Tag Archives: automat

The Automat goes country

What happened when Horn & Hardart went outside the densely populated city and into the countryside?

“The Automat in the Forest” was located in Sterling Forest Gardens, a 125-acre private park filled with attractions such as huge floral displays, children’s playgrounds, fountains, and a meditation garden. The enterprise, created by a NYC investment company, was a one-hour drive outside New York City.

The Gardens presented a highly-engineered version of nature achieved with imports such as 1.5M tulip bulbs and 300 robins for the grand opening in spring of 1960. (The robins arrived by plane.) There were swans, peacocks, cranes, and flamingos, while native wildlife was strongly “discouraged” from participating. There were even special “picture-taking spots” where a sample photograph was displayed along with precise instructions on how to get the same results.

At the time of the 1960 opening a wire-service story disclosed a jarring fact: “The setting is so romantic that few visitors would guess that the Union Carbide Corporation’s laboratory is constructing an atomic reactor over the nearest hill.” That did not seem to deter visitors.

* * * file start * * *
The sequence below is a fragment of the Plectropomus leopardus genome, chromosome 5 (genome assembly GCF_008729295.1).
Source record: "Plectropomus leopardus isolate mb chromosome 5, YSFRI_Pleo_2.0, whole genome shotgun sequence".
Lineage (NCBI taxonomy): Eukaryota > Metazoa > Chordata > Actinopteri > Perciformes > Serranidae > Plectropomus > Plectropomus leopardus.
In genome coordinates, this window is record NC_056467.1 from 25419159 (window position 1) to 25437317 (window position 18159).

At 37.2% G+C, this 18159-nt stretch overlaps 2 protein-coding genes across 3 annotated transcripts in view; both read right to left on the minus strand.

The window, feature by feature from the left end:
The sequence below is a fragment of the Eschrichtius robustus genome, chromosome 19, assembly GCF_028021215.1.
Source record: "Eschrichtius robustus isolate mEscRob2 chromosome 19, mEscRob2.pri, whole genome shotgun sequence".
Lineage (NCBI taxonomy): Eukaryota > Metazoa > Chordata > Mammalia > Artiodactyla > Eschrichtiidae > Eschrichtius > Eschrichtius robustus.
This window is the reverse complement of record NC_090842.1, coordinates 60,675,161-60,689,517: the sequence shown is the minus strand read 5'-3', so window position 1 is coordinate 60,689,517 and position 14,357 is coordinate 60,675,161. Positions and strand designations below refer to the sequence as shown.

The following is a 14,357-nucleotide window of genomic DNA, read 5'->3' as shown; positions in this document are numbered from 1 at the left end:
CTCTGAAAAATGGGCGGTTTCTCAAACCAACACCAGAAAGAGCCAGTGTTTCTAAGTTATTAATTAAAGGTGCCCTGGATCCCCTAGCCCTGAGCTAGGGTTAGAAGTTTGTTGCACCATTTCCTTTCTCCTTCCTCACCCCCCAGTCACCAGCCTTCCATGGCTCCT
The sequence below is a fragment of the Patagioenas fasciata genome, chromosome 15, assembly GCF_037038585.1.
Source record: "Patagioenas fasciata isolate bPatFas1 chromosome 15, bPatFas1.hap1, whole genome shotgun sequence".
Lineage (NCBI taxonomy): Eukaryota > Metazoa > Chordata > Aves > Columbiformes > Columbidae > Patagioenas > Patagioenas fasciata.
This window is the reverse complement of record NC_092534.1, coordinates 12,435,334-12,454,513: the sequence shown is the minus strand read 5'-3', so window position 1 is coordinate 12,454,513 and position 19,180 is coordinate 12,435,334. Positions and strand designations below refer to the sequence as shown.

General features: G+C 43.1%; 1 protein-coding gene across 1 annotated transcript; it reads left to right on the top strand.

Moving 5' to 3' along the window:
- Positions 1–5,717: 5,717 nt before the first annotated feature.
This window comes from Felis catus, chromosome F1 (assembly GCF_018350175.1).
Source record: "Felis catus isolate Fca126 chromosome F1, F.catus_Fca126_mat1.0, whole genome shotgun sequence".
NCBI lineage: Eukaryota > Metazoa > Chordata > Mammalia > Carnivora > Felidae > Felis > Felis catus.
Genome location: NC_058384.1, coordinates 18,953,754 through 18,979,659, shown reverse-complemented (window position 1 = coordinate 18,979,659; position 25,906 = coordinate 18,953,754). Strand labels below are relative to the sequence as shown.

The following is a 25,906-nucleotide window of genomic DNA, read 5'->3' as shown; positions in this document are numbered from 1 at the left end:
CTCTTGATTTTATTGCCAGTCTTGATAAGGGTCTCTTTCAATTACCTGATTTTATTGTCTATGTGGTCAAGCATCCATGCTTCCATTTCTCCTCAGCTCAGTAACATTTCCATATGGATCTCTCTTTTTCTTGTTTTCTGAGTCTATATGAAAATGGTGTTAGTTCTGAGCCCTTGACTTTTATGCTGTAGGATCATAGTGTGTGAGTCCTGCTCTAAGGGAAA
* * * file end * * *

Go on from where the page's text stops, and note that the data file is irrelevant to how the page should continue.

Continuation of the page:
Into this surreal wonderland came the Automat in 1962. That summer a promotional photo showed children feeding a deer in front of a wall of vending cubicles – which was odd since deer were forbidden in the gardens. The photo’s caption explained that the Automat was the first to be located outside a city, and described it as having redwood planks and pastel panels rather than the usual marble facing “in keeping with its surroundings.” In the postcard above, the vending wall looks oddly out of place in the high-ceilinged building and has little feel of an urban Horn & Hardart.

At the same time that the Automat moved into the Sterling Forest Gardens, Horn & Hardart’s Food Service and Management Division was advertising that it could furnish In-Plant ‘Automats for Industry’. I suspect the factory installations were very similar to the array in the Gardens.

The Automat was not the first eating place in the Garden’s International Pavilion. A 1961 postcard described the original eating place, a buffet, as “tastefully decorated in international motifs.” Nor was it the last restaurant in the Pavilion. It was there only two years, continuing in business through the 1964 season. By the 1965 Spring Festival the Automat in the Forest had been replaced by the Sterling Farms Restaurant. Later, in 1968, there was a Schrafft’s occupying the Pavilion.

Horn & Hardart also operated a second eating place in the Gardens, Peacock Patio, that had a cafeteria and barbecue. Not far from the park, it ran a Country Store where, ironically, H&H frozen prepared dishes were sold. It’s not clear how long either remained in business under Horn & Hardart’s ownership.